Shock! Horror!: Astounding Artwork from the Video Nasty Era Paperback – 19 Jan 2005
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The place: Great Britain. The year: 1980. The dawn of the video age. With new video companies appearing on a weekly basis, competition for shelf space was fierce. Eyecatching video cover designs were essential to succeed in this saturated marketplace. Video was new, unregulated, and out of control. These were the outlaw years. The glory days of horror video cover design spanned barely five years, and the legal crackdown of 1984 swiftly removed the vast bulk of these crazy designs from rental shop shelves forever. But some brave souls were determined to archive these amazing artifacts, and built up impressive collections from whatever back-street sources they stumbled upon. Marc Morris is proud to have been one of these avid collectors. We have plundered his priceless archive and chosen what we consider to be the most striking, outrageous, rare, valuable and highly sought-after cover designs from the halcyon days of horror! This important historical document will prove to be irresistible for horror fans everywhere. Exploitation artwork is a universal language, and these amazing, audacious designs cross national boundaries - and the ages - with arrogant ease.
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I must say when I first seen it, I was a little dissapointed - it seemed quite small, and the paper isnt quite glossy enough!
However once you start to read the book, you realise just how much effort the authors have put into researching and bringing you the most complete pictorial reference of 70s and 80s exploitation movies ever written. I am a real horror and cult movie fan, but at only 18, I have never seen most of these films and the idea that some of the rarer titles are selling for hundreds of pounds is very interesting.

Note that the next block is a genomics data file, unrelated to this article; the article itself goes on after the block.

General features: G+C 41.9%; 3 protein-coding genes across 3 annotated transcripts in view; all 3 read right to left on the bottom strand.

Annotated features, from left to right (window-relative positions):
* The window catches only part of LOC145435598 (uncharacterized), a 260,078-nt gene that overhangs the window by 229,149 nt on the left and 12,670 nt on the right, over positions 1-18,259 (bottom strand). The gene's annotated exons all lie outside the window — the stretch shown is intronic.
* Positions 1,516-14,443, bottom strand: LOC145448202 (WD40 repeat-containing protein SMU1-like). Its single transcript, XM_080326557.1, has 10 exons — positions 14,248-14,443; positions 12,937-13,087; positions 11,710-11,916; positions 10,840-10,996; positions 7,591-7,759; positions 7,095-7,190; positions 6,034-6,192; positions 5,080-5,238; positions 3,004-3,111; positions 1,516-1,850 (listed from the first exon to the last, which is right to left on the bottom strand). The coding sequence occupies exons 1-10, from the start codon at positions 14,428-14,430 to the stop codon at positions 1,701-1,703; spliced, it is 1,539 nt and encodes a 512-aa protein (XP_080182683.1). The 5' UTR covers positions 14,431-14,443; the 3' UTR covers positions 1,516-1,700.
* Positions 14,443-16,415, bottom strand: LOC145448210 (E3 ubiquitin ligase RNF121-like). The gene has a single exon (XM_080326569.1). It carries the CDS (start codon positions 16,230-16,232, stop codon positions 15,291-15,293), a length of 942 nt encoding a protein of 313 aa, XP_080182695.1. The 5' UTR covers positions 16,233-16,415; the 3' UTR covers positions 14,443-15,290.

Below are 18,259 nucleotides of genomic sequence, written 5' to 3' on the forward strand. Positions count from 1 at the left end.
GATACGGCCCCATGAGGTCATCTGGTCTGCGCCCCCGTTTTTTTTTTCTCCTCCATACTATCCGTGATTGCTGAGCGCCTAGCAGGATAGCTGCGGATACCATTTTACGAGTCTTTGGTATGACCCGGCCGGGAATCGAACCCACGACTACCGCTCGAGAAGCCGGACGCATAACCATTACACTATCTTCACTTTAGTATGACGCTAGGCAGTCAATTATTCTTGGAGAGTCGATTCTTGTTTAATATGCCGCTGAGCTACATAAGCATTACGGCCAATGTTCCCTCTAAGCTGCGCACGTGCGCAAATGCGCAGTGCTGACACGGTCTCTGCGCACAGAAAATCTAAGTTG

The book also has the most complete listings of the DPP 39 ive ever seen and all the other movies picked up and dropped along the way.
The reviews section is informative, but as the book itself says, dont go looking for plot analysis here. It does however give brief descriptions, interesting trivia and DVD availability in the UK and the US and Europe which is helpful.
I'd recommend this book to anyone who has an interest in the video nasties that type of movies, and to anyone who wants to complete their collection of such movies, this is the definitive guide. I've certainly made an effort to track down some of these movies since i read the book, and although some appear to have vanished off the face of the earth, many are now released- Vipco have a large horror collection on DVD, most of which are pretty cheap.
There are lots of art books for film fans, but this one is completely
unique, both in its presentation and its scope. The first 2/3 of the
book shows 168 horror video front covers as full page, full colour
illustrations, and makes this great as a coffee-table style book.